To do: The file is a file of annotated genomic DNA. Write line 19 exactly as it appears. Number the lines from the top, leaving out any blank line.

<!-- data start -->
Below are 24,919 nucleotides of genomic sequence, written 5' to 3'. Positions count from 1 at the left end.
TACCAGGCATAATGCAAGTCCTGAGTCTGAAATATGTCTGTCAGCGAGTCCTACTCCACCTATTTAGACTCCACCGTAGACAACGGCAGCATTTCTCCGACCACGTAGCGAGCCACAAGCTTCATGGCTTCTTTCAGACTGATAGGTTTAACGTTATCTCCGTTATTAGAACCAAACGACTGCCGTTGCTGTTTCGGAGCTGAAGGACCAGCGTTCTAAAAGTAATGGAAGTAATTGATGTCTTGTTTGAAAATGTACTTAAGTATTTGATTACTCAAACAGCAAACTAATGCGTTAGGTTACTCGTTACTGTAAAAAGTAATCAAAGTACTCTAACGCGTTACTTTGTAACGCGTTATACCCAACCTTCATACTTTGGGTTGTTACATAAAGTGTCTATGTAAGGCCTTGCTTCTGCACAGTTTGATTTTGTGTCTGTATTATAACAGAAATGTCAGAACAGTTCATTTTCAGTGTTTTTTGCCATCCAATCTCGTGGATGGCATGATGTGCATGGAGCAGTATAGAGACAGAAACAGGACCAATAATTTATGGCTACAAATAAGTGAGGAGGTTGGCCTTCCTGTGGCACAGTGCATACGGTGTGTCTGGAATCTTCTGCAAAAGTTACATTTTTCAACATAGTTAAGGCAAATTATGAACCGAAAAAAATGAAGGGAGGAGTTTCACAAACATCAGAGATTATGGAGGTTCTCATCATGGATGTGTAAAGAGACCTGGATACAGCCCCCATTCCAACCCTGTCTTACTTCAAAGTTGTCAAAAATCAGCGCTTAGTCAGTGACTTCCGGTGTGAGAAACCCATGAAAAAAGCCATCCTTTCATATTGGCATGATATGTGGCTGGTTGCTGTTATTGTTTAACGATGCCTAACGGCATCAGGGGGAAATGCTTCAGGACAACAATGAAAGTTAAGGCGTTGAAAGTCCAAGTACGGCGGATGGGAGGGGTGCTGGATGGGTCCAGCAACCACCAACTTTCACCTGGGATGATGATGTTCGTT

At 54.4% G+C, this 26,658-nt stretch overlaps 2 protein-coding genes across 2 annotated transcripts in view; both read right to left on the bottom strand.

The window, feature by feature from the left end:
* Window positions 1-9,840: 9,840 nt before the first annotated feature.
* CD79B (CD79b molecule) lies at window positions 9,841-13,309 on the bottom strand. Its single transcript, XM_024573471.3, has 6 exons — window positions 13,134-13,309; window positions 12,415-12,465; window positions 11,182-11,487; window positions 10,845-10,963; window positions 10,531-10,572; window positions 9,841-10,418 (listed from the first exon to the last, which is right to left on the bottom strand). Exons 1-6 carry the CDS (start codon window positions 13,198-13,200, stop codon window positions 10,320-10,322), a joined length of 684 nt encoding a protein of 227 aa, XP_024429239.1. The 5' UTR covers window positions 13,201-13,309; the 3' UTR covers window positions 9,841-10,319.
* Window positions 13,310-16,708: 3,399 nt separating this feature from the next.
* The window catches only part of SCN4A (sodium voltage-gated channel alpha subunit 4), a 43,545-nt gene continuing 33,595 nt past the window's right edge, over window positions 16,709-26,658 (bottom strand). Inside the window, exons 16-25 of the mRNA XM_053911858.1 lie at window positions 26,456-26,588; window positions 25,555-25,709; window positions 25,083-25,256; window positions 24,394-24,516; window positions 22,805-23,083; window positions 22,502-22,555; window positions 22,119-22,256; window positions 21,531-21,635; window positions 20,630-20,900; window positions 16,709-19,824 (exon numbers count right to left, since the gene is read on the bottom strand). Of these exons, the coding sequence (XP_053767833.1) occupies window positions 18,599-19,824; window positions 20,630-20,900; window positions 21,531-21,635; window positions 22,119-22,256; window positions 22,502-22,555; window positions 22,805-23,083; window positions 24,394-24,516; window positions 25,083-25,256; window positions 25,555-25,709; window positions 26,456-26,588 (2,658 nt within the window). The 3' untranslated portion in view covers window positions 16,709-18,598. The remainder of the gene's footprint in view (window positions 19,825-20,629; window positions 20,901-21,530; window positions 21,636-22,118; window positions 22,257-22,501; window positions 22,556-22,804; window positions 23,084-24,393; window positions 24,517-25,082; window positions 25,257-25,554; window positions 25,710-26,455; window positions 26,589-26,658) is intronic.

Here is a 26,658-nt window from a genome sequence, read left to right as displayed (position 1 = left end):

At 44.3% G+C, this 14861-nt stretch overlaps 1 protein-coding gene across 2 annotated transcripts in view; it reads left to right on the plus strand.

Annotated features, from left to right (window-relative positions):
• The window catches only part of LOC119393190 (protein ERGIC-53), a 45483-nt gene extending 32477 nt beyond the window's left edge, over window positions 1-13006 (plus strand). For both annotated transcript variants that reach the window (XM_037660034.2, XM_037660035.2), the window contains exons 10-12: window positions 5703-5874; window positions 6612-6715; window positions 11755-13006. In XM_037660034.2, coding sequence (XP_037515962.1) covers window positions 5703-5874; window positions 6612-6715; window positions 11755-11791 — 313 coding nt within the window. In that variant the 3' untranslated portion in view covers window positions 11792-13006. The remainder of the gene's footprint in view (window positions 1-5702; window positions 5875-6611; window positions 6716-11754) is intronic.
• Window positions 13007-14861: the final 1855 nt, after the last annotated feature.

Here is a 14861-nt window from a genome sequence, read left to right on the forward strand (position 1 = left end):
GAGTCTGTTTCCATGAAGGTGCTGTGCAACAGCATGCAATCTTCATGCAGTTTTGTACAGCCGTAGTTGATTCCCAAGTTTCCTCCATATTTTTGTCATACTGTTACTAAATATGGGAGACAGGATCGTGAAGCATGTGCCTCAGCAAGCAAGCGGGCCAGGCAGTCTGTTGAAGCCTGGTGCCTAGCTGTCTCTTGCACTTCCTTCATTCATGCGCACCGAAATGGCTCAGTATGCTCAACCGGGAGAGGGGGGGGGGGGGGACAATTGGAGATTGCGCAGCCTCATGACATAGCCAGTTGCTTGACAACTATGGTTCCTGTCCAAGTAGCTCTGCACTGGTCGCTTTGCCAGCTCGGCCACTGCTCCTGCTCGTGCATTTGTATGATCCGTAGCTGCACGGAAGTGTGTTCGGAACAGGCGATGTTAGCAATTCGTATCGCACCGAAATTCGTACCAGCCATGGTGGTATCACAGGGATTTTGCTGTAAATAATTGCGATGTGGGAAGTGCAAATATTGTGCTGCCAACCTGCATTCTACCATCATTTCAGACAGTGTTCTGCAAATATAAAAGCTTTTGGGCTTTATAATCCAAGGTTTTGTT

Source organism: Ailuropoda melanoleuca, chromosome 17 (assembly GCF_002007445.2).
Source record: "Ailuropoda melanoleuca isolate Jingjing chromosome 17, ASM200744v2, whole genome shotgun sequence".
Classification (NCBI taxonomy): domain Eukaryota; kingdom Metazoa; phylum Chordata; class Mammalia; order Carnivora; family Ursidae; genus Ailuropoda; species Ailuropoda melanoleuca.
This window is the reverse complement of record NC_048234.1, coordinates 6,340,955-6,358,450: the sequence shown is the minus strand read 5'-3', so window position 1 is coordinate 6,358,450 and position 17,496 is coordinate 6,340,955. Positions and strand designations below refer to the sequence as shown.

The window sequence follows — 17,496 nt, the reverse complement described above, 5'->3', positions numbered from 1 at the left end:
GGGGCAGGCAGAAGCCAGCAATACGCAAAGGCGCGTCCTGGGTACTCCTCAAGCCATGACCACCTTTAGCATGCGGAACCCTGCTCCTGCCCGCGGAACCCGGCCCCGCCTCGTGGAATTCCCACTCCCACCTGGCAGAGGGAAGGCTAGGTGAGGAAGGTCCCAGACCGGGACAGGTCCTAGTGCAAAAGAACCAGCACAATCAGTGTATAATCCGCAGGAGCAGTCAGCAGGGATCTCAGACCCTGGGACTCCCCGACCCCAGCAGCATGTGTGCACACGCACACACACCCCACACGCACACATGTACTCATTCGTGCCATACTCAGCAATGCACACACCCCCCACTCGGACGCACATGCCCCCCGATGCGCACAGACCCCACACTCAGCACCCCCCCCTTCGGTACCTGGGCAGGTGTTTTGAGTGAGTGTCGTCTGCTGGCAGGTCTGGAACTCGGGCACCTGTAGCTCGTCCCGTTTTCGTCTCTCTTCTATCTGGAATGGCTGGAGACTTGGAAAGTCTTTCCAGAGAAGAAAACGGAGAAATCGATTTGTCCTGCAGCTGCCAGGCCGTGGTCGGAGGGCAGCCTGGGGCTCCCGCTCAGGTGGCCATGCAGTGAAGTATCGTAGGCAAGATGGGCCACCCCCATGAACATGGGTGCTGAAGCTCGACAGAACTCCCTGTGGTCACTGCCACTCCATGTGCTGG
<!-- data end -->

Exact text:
This window is the reverse complement of record NC_048234.1, coordinates 6,340,955-6,358,450: the sequence shown is the minus strand read 5'-3', so window position 1 is coordinate 6,358,450 and position 17,496 is coordinate 6,340,955. Positions and strand designations below refer to the sequence as shown.